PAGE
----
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Federal government conducting first large commercial truck accident study in over 15 years

San Antonio truck accident attorney

With fatalities increasing, the federal government is beginning its first large truck accident study in over 15 years.

Jim Mullen, the acting administrator of the Federal Motor Carrier Safety Administration (FMCSA), announced the study on January 14. The agency is collecting information, including public comments.

The goal of the study is “to lead to significant reductions in the frequency, severity and crash rate involving commercial motor vehicles,” Mullen said in the FMCSA announcement.

Factors included in the truck crash study

This time, factors such as texting and other cellphone distractions will be considered in the FMCSA study, according to FreightWaves, a data and content forum on the freight industry based in Chattanooga, Tennessee.

The last study of large truck crashes examined crashes from 2001-2003. It reviewed 967 crashes in 17 states. Roughly 12 million large trucks are registered across the U.S.

Details regarding the study

Approximately 4,862 people died in crashes involving large trucks in 2018. That’s an increase of 58, or 1.2 percent, compared to the 4,804 in 2017, and an increase of 300, or nearly 6.6 percent, compared to the 4,562 in 2016, according to the National Highway Traffic Safety Administration (NHTSA).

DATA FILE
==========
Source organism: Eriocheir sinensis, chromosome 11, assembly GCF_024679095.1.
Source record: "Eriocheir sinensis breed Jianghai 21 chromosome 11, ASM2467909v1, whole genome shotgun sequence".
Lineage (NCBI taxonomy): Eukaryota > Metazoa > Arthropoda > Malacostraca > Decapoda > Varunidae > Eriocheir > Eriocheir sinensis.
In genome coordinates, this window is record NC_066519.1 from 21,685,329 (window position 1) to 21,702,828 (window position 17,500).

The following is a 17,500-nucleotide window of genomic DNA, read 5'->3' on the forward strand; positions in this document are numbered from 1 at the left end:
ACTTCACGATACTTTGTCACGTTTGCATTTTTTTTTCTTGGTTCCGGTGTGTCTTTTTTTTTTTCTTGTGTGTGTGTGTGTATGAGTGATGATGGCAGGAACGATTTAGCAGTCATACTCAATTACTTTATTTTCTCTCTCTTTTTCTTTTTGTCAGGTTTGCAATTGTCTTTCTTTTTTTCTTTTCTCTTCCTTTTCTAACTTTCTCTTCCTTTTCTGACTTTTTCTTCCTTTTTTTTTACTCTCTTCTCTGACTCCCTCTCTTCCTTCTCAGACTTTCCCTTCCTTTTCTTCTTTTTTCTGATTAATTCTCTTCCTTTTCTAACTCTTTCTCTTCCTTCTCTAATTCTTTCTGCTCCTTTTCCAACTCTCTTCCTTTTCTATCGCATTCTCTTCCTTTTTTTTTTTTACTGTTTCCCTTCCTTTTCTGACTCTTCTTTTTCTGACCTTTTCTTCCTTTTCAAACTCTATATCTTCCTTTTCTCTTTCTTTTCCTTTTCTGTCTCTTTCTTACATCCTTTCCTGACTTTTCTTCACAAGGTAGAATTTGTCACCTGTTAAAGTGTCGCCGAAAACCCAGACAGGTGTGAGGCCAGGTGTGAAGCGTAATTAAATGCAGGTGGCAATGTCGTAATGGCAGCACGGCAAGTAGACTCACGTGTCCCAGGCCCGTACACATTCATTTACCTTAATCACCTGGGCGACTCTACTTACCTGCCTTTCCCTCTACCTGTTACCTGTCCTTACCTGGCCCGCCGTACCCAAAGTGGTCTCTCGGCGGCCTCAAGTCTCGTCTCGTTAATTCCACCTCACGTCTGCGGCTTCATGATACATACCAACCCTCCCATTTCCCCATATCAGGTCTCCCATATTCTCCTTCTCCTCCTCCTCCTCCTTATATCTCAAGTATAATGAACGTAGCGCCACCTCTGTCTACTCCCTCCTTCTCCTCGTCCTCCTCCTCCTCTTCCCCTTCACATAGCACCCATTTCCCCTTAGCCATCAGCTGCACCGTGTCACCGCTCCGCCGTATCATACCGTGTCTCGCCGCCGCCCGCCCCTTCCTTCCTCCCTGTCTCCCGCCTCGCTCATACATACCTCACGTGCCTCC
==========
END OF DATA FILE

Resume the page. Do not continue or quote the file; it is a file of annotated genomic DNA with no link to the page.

The agency last conducted a study in 2003, when 4,721 people died in crashes. That's about three percent less than in 2018.

The trucking industry will consider safety technology in new fleets. This includes in-cab navigation and fleet management systems and safety equipment, such as automatic emergency braking and lane-departure alert systems.

How to submit comments

Those who want to submit information for the FMCSA to consider in the study have until March 16, 2020.

The proposal docket number (FMCSA-2019-0277) must be provided.

Here are the details to submit comments and get other information:

•Online at regulations.gov

•By mail: Docket Management Facility; U.S. Department of Transportation, 1200 New Jersey Avenue, SE, West Building Ground Floor, Room W12-140, Washington, DC 20590-0001.

•Hand delivery or courier: West Building Ground Floor, Room W12-140, 1200 New Jersey Avenue, SE, Washington DC, between 9 a.m. and 5 p.m., ET, Monday through Friday, except Federal Holidays.

•Fax: 1-202-493-2251.

If you want acknowledgment that FMCSA received your comments, please include a self-addressed, stamped envelope or postcard, or print the acknowledgment page that appears after submitting comments online.

The FMCSA requests that comments answer these questions:

•Should FMCSA pursue a nationally representative sampling approach or can convenience sampling serve the needs? (Convenience sampling is where you include people who are easy to reach, like at a workplace or mall).

•What type of study are you recommending? (For example, nationally representative vs. convenience sampling?) What are the pros and cons of this approach?

•How important is it for the new study results to be comparable with the findings of the original?

•What other sources of data can enrich the new study, and how can they be identified and included?

Contact The Herrera Law Firm in San Antonio, Texas, today for help with large truck crashes and crashes involving cars and motorcycles.

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